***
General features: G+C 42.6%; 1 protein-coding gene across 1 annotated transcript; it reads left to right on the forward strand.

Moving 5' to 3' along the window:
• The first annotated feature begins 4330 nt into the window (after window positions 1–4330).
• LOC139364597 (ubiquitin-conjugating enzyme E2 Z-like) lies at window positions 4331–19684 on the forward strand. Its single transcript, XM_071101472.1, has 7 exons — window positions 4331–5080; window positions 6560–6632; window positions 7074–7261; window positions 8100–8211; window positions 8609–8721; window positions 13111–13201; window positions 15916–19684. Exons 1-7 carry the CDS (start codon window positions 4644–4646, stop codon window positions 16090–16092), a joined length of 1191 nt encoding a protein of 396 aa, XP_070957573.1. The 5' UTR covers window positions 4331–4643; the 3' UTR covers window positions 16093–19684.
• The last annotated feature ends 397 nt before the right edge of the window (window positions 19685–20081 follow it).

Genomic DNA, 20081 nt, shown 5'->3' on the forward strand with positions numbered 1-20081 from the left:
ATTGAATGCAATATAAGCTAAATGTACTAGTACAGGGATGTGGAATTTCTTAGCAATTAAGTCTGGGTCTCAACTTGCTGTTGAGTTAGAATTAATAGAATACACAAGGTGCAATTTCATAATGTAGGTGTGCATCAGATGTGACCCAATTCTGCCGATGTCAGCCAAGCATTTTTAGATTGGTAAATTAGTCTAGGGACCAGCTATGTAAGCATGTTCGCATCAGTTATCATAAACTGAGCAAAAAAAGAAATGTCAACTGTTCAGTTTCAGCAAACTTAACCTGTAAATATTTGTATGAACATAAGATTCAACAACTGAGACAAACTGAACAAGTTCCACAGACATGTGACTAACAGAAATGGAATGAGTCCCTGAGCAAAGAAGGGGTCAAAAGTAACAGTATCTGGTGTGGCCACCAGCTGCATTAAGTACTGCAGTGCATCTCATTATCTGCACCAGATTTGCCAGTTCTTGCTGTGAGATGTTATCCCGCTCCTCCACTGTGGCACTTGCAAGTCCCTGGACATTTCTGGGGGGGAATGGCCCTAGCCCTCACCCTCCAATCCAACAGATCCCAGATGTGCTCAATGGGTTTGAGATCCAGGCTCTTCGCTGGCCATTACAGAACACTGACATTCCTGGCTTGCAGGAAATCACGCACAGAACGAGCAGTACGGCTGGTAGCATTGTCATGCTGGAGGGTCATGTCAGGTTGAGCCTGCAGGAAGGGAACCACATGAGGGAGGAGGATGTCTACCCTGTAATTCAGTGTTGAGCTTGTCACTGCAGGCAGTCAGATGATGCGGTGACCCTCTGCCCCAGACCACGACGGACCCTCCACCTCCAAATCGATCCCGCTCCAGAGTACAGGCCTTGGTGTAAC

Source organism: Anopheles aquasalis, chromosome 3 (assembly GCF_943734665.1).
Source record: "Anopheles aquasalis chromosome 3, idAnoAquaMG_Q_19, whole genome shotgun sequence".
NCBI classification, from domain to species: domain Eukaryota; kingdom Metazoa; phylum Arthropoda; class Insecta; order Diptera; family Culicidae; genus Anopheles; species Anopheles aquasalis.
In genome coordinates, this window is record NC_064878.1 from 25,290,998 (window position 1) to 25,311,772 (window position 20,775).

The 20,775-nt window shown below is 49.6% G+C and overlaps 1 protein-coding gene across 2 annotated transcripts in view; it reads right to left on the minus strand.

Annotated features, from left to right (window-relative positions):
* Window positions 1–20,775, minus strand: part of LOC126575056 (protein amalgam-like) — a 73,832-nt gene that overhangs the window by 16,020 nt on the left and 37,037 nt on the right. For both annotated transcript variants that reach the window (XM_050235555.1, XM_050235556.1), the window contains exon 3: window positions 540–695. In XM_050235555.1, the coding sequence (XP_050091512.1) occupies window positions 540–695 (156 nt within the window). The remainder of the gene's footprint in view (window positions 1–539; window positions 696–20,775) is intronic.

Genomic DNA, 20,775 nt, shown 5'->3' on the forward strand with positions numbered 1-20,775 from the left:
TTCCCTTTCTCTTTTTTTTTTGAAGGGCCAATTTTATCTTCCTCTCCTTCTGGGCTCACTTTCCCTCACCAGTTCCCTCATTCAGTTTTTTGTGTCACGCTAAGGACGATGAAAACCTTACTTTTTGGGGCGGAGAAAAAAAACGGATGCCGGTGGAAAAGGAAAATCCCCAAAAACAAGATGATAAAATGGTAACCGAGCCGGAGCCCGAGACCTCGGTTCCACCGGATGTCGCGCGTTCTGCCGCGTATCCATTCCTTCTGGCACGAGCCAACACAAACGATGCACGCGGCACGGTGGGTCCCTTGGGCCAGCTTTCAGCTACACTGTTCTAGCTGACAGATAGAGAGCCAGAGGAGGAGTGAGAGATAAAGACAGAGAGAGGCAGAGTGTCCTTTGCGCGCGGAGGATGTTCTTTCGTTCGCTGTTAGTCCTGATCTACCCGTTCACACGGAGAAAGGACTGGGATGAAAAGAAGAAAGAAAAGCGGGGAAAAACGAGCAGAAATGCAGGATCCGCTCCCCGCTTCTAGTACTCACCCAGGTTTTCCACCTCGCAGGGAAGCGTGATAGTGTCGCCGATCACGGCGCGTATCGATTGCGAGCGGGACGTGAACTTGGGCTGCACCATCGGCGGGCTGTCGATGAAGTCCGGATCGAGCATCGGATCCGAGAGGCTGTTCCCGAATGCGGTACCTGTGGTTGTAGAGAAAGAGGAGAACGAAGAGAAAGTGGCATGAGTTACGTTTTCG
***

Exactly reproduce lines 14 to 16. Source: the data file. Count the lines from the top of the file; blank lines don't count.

* Window positions 1–20,775, minus strand: part of LOC126575056 (protein amalgam-like) — a 73,832-nt gene that overhangs the window by 16,020 nt on the left and 37,037 nt on the right. For both annotated transcript variants that reach the window (XM_050235555.1, XM_050235556.1), the window contains exon 3: window positions 540–695. In XM_050235555.1, the coding sequence (XP_050091512.1) occupies window positions 540–695 (156 nt within the window). The remainder of the gene's footprint in view (window positions 1–539; window positions 696–20,775) is intronic.

Genomic DNA, 20,775 nt, shown 5'->3' on the forward strand with positions numbered 1-20,775 from the left:
TTCCCTTTCTCTTTTTTTTTTGAAGGGCCAATTTTATCTTCCTCTCCTTCTGGGCTCACTTTCCCTCACCAGTTCCCTCATTCAGTTTTTTGTGTCACGCTAAGGACGATGAAAACCTTACTTTTTGGGGCGGAGAAAAAAAACGGATGCCGGTGGAAAAGGAAAATCCCCAAAAACAAGATGATAAAATGGTAACCGAGCCGGAGCCCGAGACCTCGGTTCCACCGGATGTCGCGCGTTCTGCCGCGTATCCATTCCTTCTGGCACGAGCCAACACAAACGATGCACGCGGCACGGTGGGTCCCTTGGGCCAGCTTTCAGCTACACTGTTCTAGCTGACAGATAGAGAGCCAGAGGAGGAGTGAGAGATAAAGACAGAGAGAGGCAGAGTGTCCTTTGCGCGCGGAGGATGTTCTTTCGTTCGCTGTTAGTCCTGATCTACCCGTTCACACGGAGAAAGGACTGGGATGAAAAGAAGAAAGAAAAGCGGGGAAAAACGAGCAGAAATGCAGGATCCGCTCCCCGCTTCTAGTACTCACCCAGGTTTTCCACCTCGCAGGGAAGCGTGATAGTGTCGCCGATCACGGCGCGTATCGATTGCGAGCGGGACGTGAACTTGGGCTGCACCATCGGCGGGCTGTCGATGAAGTCCGGATCGAGCATCGGATCCGAGAGGCTGTTCCCGAATGCGGTACCTGTGGTTGTAGAGAAAGAGGAGAACGAAGAGAAAGTGGCATGAGTTACGTTTTCG